Phottix Mitros: first Chinese flash with full features of a flagship

It was known as the Foton, the "game-changer" and the Zeus, but now Phottix's long-delayed speedlight has finally been announced, named the Mitros.

Phottix Mitros

It was known as the Foton, the “game-changer” and the Zeus, but now Phottix’s long-delayed speedlight has finally been announced, named the Mitros. The hotshoe flashgun will come in Nikon, Canon and Sony variants late this year and in early 2013. Was it worth the wait or have other manufacturers, such as Yongnuo, stolen the lead?

Phottix Mitros

The Phottix Mitros really does break new ground, doing “everything you expect a top-of-the-line TTL flash to do”, which makes it the first speedlight in China to include TTL, high speed sync (HSS) and wireless functionality all in one unit. Yongnuo’s flagship YN-568EX, by contrast, lacks wireless commander mode.

With a guide number of 58, a tilty-swivelly zooming flash head and external power input, the Mitros has most of the features a professional could expect. With TTL we can also expect it to be compatible with Phottix’s renowned Odin Wireless TTL Trigger receivers.

Phottix Mitros LCD control panel

The specified five-second recycle time seems rather disappointingly sluggish, though it can be sped up to 2.5 seconds in “Fast Flash Mode”. The LCD control panel is also rather uninspiring, more reminiscent of the impenetrable menus of last generation’s Canon Speedlites than the easy-to-use big-screened Nikon SB-910 and new Canon 600EX.

Still, all these points depend on the price. If it is really cheap — and the build quality stands the test of time — then people will be willing to sacrifice a nicer display for a third-party offering such as this.

Forward-looking photographers will appreciate the inclusion of a USB port for firmware updates and a 3.5mm sync port, which is more dependable than the old-fashioned Prontor-Compur connector seen on other Chinese flashguns.

Phottix Mitros, left and right views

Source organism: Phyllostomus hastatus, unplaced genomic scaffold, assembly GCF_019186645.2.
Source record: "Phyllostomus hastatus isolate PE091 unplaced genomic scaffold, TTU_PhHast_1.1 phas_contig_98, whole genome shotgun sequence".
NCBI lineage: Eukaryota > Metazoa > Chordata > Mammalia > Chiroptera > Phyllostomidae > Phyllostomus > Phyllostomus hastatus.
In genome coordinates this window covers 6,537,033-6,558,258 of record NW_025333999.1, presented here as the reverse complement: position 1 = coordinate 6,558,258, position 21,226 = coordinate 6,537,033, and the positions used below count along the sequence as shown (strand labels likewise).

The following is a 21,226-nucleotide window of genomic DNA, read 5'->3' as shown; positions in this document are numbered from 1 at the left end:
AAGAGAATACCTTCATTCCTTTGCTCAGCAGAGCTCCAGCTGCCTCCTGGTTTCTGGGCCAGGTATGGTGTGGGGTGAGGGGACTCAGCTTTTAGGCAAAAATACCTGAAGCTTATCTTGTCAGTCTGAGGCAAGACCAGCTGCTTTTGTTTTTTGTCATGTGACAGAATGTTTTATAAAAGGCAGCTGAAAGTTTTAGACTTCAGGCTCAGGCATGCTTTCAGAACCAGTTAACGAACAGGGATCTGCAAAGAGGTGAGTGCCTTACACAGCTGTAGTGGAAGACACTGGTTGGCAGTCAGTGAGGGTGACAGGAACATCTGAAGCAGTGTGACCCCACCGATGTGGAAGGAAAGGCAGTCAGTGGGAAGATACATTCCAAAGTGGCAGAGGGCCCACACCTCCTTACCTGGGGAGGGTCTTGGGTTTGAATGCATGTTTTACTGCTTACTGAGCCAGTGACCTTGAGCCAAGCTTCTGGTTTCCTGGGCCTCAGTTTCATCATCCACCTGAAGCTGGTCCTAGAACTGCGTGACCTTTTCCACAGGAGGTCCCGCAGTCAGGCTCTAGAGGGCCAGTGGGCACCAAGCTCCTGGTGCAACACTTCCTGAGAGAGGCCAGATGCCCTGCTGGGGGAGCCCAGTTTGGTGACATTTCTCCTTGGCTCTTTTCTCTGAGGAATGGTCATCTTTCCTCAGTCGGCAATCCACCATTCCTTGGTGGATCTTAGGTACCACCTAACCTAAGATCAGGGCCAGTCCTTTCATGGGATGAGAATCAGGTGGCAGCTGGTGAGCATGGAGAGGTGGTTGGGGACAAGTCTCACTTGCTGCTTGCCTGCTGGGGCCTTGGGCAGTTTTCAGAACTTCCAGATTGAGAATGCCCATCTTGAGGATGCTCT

Pricing has yet to be announced, but all three models will be available at the end of 2012 or first quarter of 2013. Canon’s will probably come first, followed by Nikon and then Sony. Upon release, you will be able to order the Mitros from the Phottix Store or your local distributor.

How much would you pay for a Phottix Mitros? Let us know in the comments below.

David Selby
Based in the West Midlands, UK, David Selby is editor of Lighting Rumours, a part-time photographer and a statistics PhD student.
  • Heinmcleodimaging

    If this flash has a built in Rx for the Odin system then I will sell all my Nikon flashes for this system!

    • David A. Selby

      Sadly not: you’ll need to buy an Odin receiver for each flash.

  • starship

    what´s “game changing” with this flash? an old fashioned “infrared-wireless-master”-function? isn´t it just a canon 580ex II clone? thats so 2002…

    • David A. Selby

      Ahead of its time for 2002, considering the 580EX II came out in 2007…

    • Lawliet

      The IR-master is indeed surprising – being able to work as Odin/Strato-RX would be a more relevant feature, given the prevalence of mastering popup flashes and the benefits of radio control.
      Well, no need to worry about compatibility, thats a point of sale if one wants to use the Odin system. 600EX and most likely the next 430 aren’t the ideal choice for usage with 3rd party triggers, and RT dropped the independent mode for some reason…

  • zubpho

    to be a `game changer` it has to be less than $200 otherwise its game over before even starting for phottix flash

  • Frank

    zubpho, would it be a game changer for you if your clients pay you less than $200 for their weddings?

    Under $300.00 would be a great buy.
    Think of the iPad, made & built in China for USA. Apple slapped their logo on and the world rush into the front doors.
    Think of the Hasselblad HD, the owner was Shirro, China. A $40,000 camera set!

    David, some questions for you.
    1. Comes in Sony as in Sony A99 and NEX-VG900?
    2. Does it has Auto Sensor Modes? Most third parties do not have it.
    3. Will it be compatible with Pixel King and Yongnuo YN-622c?
    4. Has thermal cutoff?

    Always wonderful to read your & your staff write-ups.

  • Let’s hope the price will be as low as yongnuo equivalent

  • Grant

    For $200 and good build quality I would sell my Nissin (Nikon) Di866 II’s (no HSS with the Odin system, otherwise excellent) and go with these, despite that menu looking vastly inferior to the Nissin’s simple, bright, colour menu.
    At $150 that Mitros menu would start looking fabulous….

  • One of the things I like about this flash is that it has a feature that is notably absent from my speedlights: a battery level indicator. Why can’t all manufacturers do that?

    • Frank

      If you have a ATG Elite Gold, Quantum Turbo or HV power pack, it will show the battery level indicator.

      This won’t hurt your flash like using just 4AA batteries.

  • Frank


    Will this be fully compatible with King, Odin and 622?

    Anyway of you testing it out with these wireless radio trigger?

  • Takeeta

    $220 at the most, I just want to use a battery pack on it especially with using hss, if its more then that, I’ll just load up on batteries and grab the 568ex

  • We are on 2013 already… Any news about avaiability?

  • jmartin4020

    will this flash come out this year or it is just a dream?
    for like a whole year they were talking about it and people keep talking about it ……
    or maybe phottix would like to see peoples reaction on it? come on there are several flash gun out there …